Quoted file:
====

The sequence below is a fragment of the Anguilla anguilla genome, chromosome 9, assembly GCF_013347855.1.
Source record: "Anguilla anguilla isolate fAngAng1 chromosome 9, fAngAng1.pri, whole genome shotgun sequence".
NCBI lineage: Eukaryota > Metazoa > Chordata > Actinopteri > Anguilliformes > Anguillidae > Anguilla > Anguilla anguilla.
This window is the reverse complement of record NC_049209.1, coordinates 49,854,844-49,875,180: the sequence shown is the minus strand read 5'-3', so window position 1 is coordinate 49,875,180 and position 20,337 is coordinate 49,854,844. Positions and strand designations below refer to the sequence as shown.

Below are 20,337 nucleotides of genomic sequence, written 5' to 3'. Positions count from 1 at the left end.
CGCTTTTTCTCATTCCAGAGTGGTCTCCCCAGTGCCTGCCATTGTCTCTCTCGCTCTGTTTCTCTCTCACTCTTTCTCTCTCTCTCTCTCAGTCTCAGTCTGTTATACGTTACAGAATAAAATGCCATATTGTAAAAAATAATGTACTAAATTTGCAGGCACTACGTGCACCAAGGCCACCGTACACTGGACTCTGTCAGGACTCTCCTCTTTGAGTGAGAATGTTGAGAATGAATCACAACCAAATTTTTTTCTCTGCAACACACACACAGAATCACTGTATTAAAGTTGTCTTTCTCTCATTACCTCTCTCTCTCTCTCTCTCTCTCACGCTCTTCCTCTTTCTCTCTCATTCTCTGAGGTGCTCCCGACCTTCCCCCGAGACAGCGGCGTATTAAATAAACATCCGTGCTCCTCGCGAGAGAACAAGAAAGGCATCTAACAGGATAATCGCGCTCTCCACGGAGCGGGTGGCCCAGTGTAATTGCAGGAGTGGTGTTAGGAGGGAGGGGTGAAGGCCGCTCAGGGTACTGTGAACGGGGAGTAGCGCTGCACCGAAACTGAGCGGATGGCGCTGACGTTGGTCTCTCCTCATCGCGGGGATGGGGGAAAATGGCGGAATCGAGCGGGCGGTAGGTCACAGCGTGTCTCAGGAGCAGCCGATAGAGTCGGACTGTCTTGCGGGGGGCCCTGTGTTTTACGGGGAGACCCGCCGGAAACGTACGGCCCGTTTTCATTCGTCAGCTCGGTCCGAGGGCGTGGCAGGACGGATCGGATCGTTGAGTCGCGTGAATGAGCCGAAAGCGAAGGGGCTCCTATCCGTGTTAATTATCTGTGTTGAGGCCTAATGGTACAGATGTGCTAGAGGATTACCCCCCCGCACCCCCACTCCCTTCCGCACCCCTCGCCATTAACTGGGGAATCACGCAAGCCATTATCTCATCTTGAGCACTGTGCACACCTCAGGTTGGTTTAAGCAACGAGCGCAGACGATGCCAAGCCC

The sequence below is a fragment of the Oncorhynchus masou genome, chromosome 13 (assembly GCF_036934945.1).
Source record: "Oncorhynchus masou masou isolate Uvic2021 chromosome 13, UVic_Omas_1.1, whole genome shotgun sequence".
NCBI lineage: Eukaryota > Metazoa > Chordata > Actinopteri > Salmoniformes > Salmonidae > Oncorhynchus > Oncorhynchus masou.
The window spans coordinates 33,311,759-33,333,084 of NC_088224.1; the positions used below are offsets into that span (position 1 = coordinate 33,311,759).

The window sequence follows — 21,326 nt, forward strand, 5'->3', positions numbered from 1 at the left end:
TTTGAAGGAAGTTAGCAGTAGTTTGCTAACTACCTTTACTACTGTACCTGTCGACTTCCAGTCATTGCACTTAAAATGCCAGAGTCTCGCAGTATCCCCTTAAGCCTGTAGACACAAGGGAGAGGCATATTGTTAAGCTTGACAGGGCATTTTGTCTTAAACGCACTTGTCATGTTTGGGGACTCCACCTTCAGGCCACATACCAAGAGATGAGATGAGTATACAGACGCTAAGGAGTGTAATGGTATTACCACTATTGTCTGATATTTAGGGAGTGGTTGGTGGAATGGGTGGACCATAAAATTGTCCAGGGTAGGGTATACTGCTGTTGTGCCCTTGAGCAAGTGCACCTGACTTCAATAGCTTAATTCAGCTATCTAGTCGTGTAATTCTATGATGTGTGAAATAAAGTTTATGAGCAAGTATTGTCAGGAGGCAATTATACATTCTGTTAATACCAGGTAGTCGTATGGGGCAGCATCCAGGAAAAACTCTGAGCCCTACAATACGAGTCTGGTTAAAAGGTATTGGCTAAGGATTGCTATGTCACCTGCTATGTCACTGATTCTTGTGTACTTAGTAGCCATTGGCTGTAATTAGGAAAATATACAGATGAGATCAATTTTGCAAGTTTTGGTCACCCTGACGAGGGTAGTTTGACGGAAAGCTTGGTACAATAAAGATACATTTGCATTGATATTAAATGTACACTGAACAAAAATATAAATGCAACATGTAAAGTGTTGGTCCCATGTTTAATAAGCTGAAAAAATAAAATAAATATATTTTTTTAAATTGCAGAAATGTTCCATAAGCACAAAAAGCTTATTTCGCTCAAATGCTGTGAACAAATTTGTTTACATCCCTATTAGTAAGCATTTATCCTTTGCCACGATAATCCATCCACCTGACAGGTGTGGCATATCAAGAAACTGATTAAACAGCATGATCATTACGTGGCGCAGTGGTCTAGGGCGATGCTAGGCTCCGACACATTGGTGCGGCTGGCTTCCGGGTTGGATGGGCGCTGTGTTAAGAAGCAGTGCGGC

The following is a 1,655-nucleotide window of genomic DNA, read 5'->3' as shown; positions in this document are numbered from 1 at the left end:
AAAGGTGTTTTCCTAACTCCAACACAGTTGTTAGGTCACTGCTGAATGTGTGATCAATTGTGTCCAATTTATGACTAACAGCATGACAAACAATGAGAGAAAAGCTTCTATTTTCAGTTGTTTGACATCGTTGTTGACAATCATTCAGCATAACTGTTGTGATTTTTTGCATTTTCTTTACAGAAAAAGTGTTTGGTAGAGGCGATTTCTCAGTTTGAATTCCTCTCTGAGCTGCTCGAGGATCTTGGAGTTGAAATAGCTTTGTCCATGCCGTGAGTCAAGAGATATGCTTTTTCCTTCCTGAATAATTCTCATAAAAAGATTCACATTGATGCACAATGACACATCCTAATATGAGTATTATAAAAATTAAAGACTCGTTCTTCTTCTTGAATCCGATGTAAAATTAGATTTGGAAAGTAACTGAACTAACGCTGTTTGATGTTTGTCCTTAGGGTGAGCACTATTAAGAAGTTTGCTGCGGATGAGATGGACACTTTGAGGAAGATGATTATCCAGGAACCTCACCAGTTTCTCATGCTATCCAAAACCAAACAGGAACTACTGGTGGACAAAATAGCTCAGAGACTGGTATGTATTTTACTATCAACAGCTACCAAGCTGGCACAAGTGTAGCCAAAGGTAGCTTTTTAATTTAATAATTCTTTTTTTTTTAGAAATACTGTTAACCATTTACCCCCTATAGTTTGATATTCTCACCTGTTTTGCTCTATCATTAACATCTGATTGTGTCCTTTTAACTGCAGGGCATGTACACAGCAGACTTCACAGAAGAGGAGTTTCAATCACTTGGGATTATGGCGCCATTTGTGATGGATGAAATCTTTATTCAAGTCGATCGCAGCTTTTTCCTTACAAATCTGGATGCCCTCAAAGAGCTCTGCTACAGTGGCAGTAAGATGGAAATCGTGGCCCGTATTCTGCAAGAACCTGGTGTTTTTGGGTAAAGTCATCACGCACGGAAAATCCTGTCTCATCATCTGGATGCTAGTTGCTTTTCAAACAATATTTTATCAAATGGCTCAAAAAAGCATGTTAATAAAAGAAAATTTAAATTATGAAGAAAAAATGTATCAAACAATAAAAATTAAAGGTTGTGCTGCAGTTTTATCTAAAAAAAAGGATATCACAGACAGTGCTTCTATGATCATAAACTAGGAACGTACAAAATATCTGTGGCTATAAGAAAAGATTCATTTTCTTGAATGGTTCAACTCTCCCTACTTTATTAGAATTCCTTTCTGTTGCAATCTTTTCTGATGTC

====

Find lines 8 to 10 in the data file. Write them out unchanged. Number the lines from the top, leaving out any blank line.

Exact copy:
Source record: "Oncorhynchus masou masou isolate Uvic2021 chromosome 13, UVic_Omas_1.1, whole genome shotgun sequence".
NCBI lineage: Eukaryota > Metazoa > Chordata > Actinopteri > Salmoniformes > Salmonidae > Oncorhynchus > Oncorhynchus masou.
The window spans coordinates 33,311,759-33,333,084 of NC_088224.1; the positions used below are offsets into that span (position 1 = coordinate 33,311,759).